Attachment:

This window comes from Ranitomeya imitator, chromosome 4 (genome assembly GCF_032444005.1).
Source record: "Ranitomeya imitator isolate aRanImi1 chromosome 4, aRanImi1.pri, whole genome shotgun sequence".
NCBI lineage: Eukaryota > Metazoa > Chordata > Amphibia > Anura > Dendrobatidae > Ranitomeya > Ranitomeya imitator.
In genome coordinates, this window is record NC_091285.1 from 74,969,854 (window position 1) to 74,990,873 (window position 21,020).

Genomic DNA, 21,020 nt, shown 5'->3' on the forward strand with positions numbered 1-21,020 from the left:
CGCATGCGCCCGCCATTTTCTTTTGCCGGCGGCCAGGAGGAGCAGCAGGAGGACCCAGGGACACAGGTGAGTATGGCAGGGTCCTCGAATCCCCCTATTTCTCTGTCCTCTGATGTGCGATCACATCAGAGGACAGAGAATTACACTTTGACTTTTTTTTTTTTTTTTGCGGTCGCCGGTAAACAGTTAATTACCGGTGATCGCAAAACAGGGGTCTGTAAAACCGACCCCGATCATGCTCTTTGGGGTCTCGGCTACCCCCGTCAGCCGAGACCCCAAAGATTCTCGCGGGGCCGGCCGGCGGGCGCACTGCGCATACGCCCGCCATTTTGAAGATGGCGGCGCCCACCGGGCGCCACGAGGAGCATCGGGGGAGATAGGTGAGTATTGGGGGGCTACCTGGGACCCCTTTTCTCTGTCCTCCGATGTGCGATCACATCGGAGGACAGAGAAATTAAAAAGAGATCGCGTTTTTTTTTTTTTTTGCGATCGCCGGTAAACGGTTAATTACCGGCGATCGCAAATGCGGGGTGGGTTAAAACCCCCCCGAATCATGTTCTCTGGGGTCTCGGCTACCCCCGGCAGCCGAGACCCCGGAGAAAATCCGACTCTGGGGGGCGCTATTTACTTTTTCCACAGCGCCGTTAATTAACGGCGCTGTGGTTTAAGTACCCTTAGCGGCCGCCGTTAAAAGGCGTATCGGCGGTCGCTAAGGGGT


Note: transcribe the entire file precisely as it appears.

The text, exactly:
This window comes from Ranitomeya imitator, chromosome 4 (genome assembly GCF_032444005.1).
Source record: "Ranitomeya imitator isolate aRanImi1 chromosome 4, aRanImi1.pri, whole genome shotgun sequence".
NCBI lineage: Eukaryota > Metazoa > Chordata > Amphibia > Anura > Dendrobatidae > Ranitomeya > Ranitomeya imitator.
In genome coordinates, this window is record NC_091285.1 from 74,969,854 (window position 1) to 74,990,873 (window position 21,020).

Genomic DNA, 21,020 nt, shown 5'->3' on the forward strand with positions numbered 1-21,020 from the left:
CGCATGCGCCCGCCATTTTCTTTTGCCGGCGGCCAGGAGGAGCAGCAGGAGGACCCAGGGACACAGGTGAGTATGGCAGGGTCCTCGAATCCCCCTATTTCTCTGTCCTCTGATGTGCGATCACATCAGAGGACAGAGAATTACACTTTGACTTTTTTTTTTTTTTTTGCGGTCGCCGGTAAACAGTTAATTACCGGTGATCGCAAAACAGGGGTCTGTAAAACCGACCCCGATCATGCTCTTTGGGGTCTCGGCTACCCCCGTCAGCCGAGACCCCAAAGATTCTCGCGGGGCCGGCCGGCGGGCGCACTGCGCATACGCCCGCCATTTTGAAGATGGCGGCGCCCACCGGGCGCCACGAGGAGCATCGGGGGAGATAGGTGAGTATTGGGGGGCTACCTGGGACCCCTTTTCTCTGTCCTCCGATGTGCGATCACATCGGAGGACAGAGAAATTAAAAAGAGATCGCGTTTTTTTTTTTTTTTGCGATCGCCGGTAAACGGTTAATTACCGGCGATCGCAAATGCGGGGTGGGTTAAAACCCCCCCGAATCATGTTCTCTGGGGTCTCGGCTACCCCCGGCAGCCGAGACCCCGGAGAAAATCCGACTCTGGGGGGCGCTATTTACTTTTTCCACAGCGCCGTTAATTAACGGCGCTGTGGTTTAAGTACCCTTAGCGGCCGCCGTTAAAAGGCGTATCGGCGGTCGCTAAGGGGT